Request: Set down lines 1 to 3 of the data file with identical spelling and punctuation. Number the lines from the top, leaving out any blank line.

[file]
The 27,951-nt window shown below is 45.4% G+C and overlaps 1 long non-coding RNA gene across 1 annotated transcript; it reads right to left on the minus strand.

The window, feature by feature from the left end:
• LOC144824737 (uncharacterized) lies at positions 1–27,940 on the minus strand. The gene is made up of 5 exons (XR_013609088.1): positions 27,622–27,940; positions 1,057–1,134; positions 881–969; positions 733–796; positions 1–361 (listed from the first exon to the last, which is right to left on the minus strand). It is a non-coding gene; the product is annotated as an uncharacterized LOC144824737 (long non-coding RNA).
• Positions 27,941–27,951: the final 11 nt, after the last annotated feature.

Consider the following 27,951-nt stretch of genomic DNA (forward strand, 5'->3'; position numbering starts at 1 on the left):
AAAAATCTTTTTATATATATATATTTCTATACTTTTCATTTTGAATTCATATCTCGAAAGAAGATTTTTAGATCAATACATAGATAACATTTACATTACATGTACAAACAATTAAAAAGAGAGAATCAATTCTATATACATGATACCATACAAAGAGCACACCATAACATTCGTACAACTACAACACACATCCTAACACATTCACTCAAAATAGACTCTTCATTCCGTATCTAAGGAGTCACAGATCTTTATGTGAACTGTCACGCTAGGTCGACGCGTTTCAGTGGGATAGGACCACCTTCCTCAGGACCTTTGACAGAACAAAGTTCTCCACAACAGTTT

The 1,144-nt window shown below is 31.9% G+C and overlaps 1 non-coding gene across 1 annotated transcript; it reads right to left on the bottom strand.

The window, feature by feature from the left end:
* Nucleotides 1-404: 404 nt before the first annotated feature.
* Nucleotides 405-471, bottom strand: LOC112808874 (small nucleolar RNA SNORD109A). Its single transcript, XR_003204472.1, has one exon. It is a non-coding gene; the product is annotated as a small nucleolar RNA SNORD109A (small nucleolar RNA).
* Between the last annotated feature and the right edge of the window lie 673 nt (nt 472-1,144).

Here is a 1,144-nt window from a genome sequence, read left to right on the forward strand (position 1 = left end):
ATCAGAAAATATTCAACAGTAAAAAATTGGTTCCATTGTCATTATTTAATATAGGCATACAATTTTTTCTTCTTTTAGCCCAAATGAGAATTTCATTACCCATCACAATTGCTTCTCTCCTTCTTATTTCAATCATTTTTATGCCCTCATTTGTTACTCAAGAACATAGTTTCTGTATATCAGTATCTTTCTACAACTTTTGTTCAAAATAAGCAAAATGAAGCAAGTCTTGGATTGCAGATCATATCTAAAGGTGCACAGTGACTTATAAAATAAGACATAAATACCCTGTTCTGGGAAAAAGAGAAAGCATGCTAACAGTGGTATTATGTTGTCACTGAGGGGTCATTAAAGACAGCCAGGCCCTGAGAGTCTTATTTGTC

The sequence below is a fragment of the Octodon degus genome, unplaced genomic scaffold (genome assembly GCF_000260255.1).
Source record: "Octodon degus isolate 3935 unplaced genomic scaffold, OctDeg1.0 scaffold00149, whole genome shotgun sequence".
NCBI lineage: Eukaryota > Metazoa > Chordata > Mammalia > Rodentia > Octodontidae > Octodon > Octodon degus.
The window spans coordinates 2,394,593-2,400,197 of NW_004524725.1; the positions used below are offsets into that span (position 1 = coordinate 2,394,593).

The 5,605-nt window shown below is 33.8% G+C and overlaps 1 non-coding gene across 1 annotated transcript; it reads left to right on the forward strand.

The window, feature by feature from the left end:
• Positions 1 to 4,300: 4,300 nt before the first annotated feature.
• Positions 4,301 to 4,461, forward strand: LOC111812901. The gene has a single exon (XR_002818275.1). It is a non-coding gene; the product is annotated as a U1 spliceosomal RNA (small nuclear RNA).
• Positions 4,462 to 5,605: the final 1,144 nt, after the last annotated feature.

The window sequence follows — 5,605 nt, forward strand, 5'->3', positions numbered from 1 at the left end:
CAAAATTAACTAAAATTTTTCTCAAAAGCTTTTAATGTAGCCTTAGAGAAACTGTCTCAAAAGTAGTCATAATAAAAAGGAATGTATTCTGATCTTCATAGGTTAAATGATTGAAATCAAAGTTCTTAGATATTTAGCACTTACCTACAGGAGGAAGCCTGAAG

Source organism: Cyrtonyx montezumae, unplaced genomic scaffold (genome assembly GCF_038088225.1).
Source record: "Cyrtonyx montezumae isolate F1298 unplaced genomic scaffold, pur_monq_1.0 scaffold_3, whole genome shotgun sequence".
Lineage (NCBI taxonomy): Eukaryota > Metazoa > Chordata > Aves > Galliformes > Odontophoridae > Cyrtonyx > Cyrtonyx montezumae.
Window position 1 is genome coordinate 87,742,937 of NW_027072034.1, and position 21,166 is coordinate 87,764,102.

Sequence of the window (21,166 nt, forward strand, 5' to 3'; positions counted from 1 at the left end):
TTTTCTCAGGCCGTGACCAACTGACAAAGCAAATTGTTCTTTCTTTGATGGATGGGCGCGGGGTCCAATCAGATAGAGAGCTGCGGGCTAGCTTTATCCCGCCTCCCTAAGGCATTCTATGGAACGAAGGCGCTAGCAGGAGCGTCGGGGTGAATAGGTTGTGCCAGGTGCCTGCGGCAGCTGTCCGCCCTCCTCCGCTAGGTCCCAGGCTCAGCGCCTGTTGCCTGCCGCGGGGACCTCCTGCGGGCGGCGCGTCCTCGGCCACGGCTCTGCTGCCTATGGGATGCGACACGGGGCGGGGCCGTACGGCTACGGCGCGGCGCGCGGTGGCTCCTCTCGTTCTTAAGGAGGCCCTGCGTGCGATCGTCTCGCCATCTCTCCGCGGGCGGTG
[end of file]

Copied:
The 27,951-nt window shown below is 45.4% G+C and overlaps 1 long non-coding RNA gene across 1 annotated transcript; it reads right to left on the minus strand.

The window, feature by feature from the left end:
• LOC144824737 (uncharacterized) lies at positions 1–27,940 on the minus strand. The gene is made up of 5 exons (XR_013609088.1): positions 27,622–27,940; positions 1,057–1,134; positions 881–969; positions 733–796; positions 1–361 (listed from the first exon to the last, which is right to left on the minus strand). It is a non-coding gene; the product is annotated as an uncharacterized LOC144824737 (long non-coding RNA).